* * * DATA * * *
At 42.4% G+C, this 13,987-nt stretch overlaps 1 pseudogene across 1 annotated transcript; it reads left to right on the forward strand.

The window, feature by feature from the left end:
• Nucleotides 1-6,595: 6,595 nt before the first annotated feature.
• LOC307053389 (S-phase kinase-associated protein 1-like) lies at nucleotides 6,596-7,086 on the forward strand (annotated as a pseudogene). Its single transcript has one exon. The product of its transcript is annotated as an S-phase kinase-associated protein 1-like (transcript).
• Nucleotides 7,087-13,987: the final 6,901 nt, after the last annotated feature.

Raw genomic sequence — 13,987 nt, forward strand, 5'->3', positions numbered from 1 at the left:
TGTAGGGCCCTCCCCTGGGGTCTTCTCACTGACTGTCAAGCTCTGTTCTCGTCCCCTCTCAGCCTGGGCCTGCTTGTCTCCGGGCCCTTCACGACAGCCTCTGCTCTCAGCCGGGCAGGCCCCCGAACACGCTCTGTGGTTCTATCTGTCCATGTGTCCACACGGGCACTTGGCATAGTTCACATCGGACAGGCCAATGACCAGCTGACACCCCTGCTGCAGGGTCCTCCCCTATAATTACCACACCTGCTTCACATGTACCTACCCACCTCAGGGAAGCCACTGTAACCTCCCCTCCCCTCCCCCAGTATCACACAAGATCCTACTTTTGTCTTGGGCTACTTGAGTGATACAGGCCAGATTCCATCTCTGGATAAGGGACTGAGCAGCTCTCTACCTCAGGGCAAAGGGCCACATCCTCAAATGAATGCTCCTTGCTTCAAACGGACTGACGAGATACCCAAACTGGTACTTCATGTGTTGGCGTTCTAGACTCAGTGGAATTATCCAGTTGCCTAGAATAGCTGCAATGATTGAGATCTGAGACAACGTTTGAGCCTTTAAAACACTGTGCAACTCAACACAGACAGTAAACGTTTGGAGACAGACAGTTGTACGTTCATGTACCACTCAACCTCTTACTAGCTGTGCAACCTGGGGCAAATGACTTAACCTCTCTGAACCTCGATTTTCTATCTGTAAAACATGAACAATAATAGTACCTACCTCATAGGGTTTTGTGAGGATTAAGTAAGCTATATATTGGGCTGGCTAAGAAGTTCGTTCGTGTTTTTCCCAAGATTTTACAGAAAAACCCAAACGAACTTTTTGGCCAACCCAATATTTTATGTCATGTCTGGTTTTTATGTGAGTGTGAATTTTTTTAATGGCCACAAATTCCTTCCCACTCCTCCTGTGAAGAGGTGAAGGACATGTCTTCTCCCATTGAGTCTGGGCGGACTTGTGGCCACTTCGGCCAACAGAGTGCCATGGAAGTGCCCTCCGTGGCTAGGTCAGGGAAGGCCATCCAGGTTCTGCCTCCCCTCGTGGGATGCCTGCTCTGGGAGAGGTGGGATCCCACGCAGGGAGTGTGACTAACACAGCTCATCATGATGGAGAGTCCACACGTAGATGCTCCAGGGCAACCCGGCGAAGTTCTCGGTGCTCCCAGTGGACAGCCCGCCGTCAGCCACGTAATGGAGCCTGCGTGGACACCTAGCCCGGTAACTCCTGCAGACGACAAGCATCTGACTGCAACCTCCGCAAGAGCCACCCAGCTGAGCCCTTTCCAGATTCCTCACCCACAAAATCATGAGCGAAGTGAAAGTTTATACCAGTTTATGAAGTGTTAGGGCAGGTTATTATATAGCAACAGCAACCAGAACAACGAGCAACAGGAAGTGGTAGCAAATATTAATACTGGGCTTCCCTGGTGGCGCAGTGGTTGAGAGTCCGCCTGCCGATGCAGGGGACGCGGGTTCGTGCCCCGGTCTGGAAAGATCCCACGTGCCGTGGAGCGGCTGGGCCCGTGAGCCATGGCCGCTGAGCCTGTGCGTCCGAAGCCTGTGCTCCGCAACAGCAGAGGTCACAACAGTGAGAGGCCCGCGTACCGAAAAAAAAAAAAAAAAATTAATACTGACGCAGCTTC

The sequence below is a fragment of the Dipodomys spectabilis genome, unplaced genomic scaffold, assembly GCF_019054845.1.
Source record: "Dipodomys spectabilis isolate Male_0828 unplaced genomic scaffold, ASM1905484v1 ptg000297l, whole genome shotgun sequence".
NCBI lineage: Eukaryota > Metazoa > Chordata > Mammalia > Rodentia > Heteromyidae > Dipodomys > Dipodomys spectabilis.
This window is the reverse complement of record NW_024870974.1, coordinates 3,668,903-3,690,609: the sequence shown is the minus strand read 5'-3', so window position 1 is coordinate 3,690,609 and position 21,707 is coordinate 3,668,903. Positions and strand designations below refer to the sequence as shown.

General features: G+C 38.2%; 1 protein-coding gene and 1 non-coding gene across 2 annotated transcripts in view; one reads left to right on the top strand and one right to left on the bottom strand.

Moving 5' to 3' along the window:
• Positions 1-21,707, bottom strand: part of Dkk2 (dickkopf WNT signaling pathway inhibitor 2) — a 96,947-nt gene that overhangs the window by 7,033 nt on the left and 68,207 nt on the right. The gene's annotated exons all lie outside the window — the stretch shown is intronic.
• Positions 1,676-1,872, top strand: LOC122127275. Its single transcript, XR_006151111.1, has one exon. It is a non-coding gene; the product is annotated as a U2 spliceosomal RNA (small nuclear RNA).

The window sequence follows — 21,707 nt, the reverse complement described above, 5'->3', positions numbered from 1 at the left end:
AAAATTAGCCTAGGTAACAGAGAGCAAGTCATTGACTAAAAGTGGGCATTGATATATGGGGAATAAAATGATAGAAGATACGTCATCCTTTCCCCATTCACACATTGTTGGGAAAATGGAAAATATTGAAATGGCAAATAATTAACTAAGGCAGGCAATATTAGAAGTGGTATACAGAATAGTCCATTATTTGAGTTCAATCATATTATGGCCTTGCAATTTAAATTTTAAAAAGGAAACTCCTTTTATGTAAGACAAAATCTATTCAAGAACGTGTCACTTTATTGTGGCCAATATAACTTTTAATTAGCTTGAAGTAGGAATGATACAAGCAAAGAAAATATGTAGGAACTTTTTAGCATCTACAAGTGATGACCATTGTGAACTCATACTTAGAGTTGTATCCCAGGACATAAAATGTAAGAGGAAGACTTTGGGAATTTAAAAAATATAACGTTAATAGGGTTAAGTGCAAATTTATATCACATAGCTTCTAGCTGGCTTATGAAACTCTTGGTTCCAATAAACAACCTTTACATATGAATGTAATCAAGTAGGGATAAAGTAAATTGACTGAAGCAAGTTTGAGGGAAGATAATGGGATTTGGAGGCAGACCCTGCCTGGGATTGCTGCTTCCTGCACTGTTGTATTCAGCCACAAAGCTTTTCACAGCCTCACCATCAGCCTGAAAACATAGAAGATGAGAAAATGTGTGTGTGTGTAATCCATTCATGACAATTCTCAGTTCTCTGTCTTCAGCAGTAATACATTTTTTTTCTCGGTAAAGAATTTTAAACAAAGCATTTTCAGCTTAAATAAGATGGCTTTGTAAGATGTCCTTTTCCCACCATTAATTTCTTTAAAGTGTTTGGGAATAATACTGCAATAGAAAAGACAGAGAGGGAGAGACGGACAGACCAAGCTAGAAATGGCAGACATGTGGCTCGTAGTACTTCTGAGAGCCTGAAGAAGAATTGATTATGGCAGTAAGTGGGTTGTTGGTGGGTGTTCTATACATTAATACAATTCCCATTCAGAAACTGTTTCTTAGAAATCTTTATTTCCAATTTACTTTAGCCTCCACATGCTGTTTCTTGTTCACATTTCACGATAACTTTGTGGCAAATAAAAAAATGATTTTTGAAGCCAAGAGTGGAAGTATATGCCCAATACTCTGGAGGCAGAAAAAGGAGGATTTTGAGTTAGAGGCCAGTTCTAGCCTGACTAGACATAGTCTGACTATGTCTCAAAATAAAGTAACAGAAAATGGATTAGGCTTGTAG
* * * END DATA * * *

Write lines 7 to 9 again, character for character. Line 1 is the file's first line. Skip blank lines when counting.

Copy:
TGTAGGGCCCTCCCCTGGGGTCTTCTCACTGACTGTCAAGCTCTGTTCTCGTCCCCTCTCAGCCTGGGCCTGCTTGTCTCCGGGCCCTTCACGACAGCCTCTGCTCTCAGCCGGGCAGGCCCCCGAACACGCTCTGTGGTTCTATCTGTCCATGTGTCCACACGGGCACTTGGCATAGTTCACATCGGACAGGCCAATGACCAGCTGACACCCCTGCTGCAGGGTCCTCCCCTATAATTACCACACCTGCTTCACATGTACCTACCCACCTCAGGGAAGCCACTGTAACCTCCCCTCCCCTCCCCCAGTATCACACAAGATCCTACTTTTGTCTTGGGCTACTTGAGTGATACAGGCCAGATTCCATCTCTGGATAAGGGACTGAGCAGCTCTCTACCTCAGGGCAAAGGGCCACATCCTCAAATGAATGCTCCTTGCTTCAAACGGACTGACGAGATACCCAAACTGGTACTTCATGTGTTGGCGTTCTAGACTCAGTGGAATTATCCAGTTGCCTAGAATAGCTGCAATGATTGAGATCTGAGACAACGTTTGAGCCTTTAAAACACTGTGCAACTCAACACAGACAGTAAACGTTTGGAGACAGACAGTTGTACGTTCATGTACCACTCAACCTCTTACTAGCTGTGCAACCTGGGGCAAATGACTTAACCTCTCTGAACCTCGATTTTCTATCTGTAAAACATGAACAATAATAGTACCTACCTCATAGGGTTTTGTGAGGATTAAGTAAGCTATATATTGGGCTGGCTAAGAAGTTCGTTCGTGTTTTTCCCAAGATTTTACAGAAAAACCCAAACGAACTTTTTGGCCAACCCAATATTTTATGTCATGTCTGGTTTTTATGTGAGTGTGAATTTTTTTAATGGCCACAAATTCCTTCCCACTCCTCCTGTGAAGAGGTGAAGGACATGTCTTCTCCCATTGAGTCTGGGCGGACTTGTGGCCACTTCGGCCAACAGAGTGCCATGGAAGTGCCCTCCGTGGCTAGGTCAGGGAAGGCCATCCAGGTTCTGCCTCCCCTCGTGGGATGCCTGCTCTGGGAGAGGTGGGATCCCACGCAGGGAGTGTGACTAACACAGCTCATCATGATGGAGAGTCCACACGTAGATGCTCCAGGGCAACCCGGCGAAGTTCTCGGTGCTCCCAGTGGACAGCCCGCCGTCAGCCACGTAATGGAGCCTGCGTGGACACCTAGCCCGGTAACTCCTGCAGACGACAAGCATCTGACTGCAACCTCCGCAAGAGCCACCCAGCTGAGCCCTTTCCAGATTCCTCACCCACAAAATCATGAGCGAAGTGAAAGTTTATACCAGTTTATGAAGTGTTAGGGCAGGTTATTATATAGCAACAGCAACCAGAACAACGAGCAACAGGAAGTGGTAGCAAATATTAATACTGGGCTTCCCTGGTGGCGCAGTGGTTGAGAGTCCGCCTGCCGATGCAGGGGACGCGGGTTCGTGCCCCGGTCTGGAAAGATCCCACGTGCCGTGGAGCGGCTGGGCCCGTGAGCCATGGCCGCTGAGCCTGTGCGTCCGAAGCCTGTGCTCCGCAACAGCAGAGGTCACAACAGTGAGAGGCCCGCGTACCGAAAAAAAAAAAAAAAAATTAATACTGACGCAGCTTC

The sequence below is a fragment of the Dipodomys spectabilis genome, unplaced genomic scaffold, assembly GCF_019054845.1.
Source record: "Dipodomys spectabilis isolate Male_0828 unplaced genomic scaffold, ASM1905484v1 ptg000297l, whole genome shotgun sequence".